Keir Starmer ‘pragmatic’ about question of nationalising utilities

The Labour leader used a speech in Liverpool on Monday to say that the priority for the next Labour government would be to ‘reboot’ the economy.

25 July 2022

Sir Keir Starmer has said he is “pragmatic” about the question of public ownership of rail, energy and water companies, insisting his focus is on economic growth rather than ideology.

The Labour leader used a speech in Liverpool on Monday to say the priority for the next Labour government would be to “reboot” the economy with a focus on “growth, growth, growth”.

He was challenged about his view on nationalising utilities after shadow chancellor Rachel Reeves earlier said the policy was not compatible with the party’s new “fiscal rules” to control public spending.

Sir Keir told reporters: “I take a pragmatic approach rather than an ideological one, I agree with what Rachel Reeves said this morning.

“Having come through the pandemic, it’s very important we have very, very clear priorities and that’s why we’ve set out fiscal rules already as an Opposition.”

He added that “the mission of the next Labour government will be growth”.

“My approach here is pragmatic, not ideological. My mission is growth and underpinning that mission is a partnership arrangement with business, where the mission is set by an incoming Labour government and we empower business to work with us in delivering on that mission.”

Pressed on whether he still intended to take railways back into public ownership, Sir Keir said: “I think what some of our mayors and metro mayors are doing with public transport is the right way forward – absolutely focused on keeping the price down and making sure there’s control over where things go.

Sir Keir Starmer and Rachel Reeves
Sir Keir Starmer said he and shadow chancellor Rachel Reeves will provide ‘sound finances’ and ‘strong, secure and fair growth’ (Stefan Rousseau/PA)

“I absolutely understand the frustrations of everybody trying to use the rail service”.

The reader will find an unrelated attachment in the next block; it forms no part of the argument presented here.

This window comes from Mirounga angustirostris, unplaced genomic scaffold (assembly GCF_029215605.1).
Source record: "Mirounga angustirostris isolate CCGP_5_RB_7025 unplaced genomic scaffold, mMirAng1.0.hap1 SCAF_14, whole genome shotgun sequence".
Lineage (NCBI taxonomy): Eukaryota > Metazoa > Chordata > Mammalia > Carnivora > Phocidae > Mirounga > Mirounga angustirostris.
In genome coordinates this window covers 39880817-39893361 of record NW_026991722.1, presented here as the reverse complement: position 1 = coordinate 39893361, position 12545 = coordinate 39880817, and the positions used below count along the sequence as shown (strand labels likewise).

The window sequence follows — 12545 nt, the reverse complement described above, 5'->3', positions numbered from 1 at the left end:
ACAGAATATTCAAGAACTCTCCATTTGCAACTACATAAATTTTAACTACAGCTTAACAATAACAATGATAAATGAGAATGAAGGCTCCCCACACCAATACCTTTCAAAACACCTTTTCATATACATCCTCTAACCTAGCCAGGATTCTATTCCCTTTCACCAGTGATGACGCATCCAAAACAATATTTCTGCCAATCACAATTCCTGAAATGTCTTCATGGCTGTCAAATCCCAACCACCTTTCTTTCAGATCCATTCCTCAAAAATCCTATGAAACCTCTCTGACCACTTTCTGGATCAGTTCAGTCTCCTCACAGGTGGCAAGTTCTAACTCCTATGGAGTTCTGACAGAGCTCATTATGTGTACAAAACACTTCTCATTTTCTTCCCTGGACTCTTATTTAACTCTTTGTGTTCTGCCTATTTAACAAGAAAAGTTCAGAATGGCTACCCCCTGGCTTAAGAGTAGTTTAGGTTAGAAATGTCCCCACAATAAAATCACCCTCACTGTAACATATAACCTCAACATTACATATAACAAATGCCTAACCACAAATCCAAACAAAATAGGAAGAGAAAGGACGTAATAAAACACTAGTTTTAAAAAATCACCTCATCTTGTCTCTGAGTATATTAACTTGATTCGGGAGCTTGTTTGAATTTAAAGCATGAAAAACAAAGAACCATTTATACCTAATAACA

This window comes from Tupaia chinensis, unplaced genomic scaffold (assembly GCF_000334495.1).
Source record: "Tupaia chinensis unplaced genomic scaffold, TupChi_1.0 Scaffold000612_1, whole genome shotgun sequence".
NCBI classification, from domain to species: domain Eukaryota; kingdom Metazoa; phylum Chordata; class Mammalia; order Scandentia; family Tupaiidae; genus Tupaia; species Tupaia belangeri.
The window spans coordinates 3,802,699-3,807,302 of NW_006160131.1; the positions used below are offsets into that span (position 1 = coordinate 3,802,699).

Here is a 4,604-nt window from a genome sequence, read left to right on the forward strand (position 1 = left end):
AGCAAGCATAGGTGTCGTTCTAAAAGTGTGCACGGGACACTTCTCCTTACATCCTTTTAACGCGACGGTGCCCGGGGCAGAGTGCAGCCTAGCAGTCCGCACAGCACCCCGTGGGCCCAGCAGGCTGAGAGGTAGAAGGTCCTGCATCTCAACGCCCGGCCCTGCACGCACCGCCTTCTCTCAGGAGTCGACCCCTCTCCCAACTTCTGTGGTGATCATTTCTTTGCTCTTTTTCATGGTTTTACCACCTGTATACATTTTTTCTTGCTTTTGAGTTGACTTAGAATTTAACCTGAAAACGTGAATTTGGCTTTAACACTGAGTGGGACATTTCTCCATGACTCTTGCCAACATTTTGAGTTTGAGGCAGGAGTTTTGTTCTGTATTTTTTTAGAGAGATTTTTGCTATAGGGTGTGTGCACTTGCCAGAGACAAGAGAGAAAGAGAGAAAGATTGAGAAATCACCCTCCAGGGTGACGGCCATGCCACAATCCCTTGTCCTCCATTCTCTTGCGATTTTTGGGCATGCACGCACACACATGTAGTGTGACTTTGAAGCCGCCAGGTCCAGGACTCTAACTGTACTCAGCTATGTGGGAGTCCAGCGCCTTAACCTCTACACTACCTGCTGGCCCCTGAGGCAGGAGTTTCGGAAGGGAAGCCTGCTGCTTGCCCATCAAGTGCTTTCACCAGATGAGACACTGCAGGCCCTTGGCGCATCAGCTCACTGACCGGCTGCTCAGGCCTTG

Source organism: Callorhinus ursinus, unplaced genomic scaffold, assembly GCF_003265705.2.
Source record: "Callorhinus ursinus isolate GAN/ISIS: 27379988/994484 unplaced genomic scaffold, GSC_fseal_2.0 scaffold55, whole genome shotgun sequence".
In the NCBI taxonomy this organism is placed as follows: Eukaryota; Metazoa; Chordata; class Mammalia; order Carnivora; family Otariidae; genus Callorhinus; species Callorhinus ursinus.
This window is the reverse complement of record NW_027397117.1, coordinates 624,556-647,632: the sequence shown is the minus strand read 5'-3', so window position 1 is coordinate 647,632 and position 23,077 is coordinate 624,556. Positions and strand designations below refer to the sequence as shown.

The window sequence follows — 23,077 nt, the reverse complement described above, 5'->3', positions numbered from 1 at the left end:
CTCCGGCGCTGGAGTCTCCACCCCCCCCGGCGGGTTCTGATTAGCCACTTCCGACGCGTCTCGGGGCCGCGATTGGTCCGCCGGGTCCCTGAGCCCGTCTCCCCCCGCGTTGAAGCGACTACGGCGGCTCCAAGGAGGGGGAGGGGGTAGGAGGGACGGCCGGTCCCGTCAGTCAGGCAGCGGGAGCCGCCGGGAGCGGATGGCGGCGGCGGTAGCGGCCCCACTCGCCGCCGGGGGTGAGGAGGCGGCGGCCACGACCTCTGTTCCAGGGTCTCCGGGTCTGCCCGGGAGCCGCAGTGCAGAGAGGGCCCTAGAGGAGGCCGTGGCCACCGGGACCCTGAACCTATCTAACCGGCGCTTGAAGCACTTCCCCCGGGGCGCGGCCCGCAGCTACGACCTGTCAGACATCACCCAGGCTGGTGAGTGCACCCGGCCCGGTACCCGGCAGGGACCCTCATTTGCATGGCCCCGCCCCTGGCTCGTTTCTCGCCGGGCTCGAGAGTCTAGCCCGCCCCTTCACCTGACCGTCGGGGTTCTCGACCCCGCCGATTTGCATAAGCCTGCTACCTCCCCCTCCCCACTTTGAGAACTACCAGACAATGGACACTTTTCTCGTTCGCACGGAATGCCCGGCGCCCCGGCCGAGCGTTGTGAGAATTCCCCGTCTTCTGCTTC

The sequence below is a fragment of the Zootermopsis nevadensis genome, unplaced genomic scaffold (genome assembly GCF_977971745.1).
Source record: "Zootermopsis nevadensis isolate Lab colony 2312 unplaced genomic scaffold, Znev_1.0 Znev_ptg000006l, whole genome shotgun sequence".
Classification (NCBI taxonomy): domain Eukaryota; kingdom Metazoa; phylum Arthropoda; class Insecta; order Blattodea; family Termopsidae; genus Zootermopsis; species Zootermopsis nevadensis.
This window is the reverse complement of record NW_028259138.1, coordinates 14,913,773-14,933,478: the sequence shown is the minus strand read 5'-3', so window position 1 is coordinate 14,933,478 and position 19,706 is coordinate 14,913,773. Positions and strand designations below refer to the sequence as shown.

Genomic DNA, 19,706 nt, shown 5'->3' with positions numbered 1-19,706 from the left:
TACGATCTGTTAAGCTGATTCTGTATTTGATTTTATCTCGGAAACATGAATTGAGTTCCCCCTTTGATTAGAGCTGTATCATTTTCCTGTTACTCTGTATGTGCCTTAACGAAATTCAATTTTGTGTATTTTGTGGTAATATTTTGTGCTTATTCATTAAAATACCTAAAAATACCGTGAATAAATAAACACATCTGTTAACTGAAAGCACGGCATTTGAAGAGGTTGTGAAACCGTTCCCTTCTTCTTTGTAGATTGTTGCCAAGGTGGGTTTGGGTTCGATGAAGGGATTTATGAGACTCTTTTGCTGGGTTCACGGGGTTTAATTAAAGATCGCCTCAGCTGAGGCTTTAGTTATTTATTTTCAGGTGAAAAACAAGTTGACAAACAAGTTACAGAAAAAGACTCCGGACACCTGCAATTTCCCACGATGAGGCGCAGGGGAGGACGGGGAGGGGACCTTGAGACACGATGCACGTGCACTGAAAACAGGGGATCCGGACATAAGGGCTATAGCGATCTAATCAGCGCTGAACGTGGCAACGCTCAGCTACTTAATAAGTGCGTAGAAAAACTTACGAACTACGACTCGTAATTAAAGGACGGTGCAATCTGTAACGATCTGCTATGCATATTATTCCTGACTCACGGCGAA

Ms Reeves earlier said commitments by Labour to nationalise rail, energy or water were part of a manifesto in 2019 that “secured our worst results since 1935” and had been “scrapped”.

She told BBC Radio 4’s Today programme: “Within our fiscal rules, to be spending billions of pounds on nationalising things, that just doesn’t stack up against our fiscal rules.”

The TUC is calling for public ownership of energy companies.

The federation of trade unions said: “Taking the Big Five energy retail firms into public ownership would cost just £2.85 billion.

“Since June 2021, the UK Government has spent £2.7 billion bailing out 28 energy companies that collapsed.

“It’s time to lift the burden of failed privatisation off families.”

In his speech in Liverpool, Sir Keir promised he would lead a government focused on economic growth.

“Our economy is weaker than our competitors, less resilient, brittle and ultimately we are all poorer for it.

“That’s why I’m clear: Labour will fight the next election on economic growth.

“We can’t be like the Tories – clinging to the old ideas, trapped in our history.”

(PA Graphics)

Taking aim at the economic plans set out by Tory leadership hopefuls Rishi Sunak and Liz Truss, the Labour leader said: “In one corner you have Rishi Sunak, the architect of the cost-of-living crisis.

“In the other you have Liz Truss, the latest graduate from the school of magic money tree economics.

“They don’t believe you need state and market, business and worker, the everyday economy and the technological frontier all contributing together if you want strong, secure and fair growth.”

His visit to Liverpool came as the two contenders in the Conservative leadership contest prepared to face off in a televised BBC debate on Monday evening.

He said the contrast between Labour’s approach and “the Conservative competition to waste more of your money could not be starker”, and hit out at the “Thatcherite cosplay on display” in the debate.

(PA Graphics)

“You will see a clear contrast between my Labour Party and the Thatcherite cosplay on display tonight. The difference between a Labour Party ready to take Britain forward, and a Tory party that wants to take us back to the past,” he said.

“With me, with Rachel Reeves, you will always get sound finances, careful spending, strong, secure and fair growth.

“There will be no magic money tree economics with us.”

Sir Keir set out his plans for an Industrial Strategy Council, which he said would be placed on a statutory footing as a “permanent part of the landscape that sets out our strategic national priorities that go beyond the political cycle, brings in the expertise of business, science and unions, (and) hold us to account for our decisions”.

He rejected any suggestion that economic growth and the UK’s push for net-zero are incompatible, saying: “Fail to tackle climate change and you can forget about growth.”

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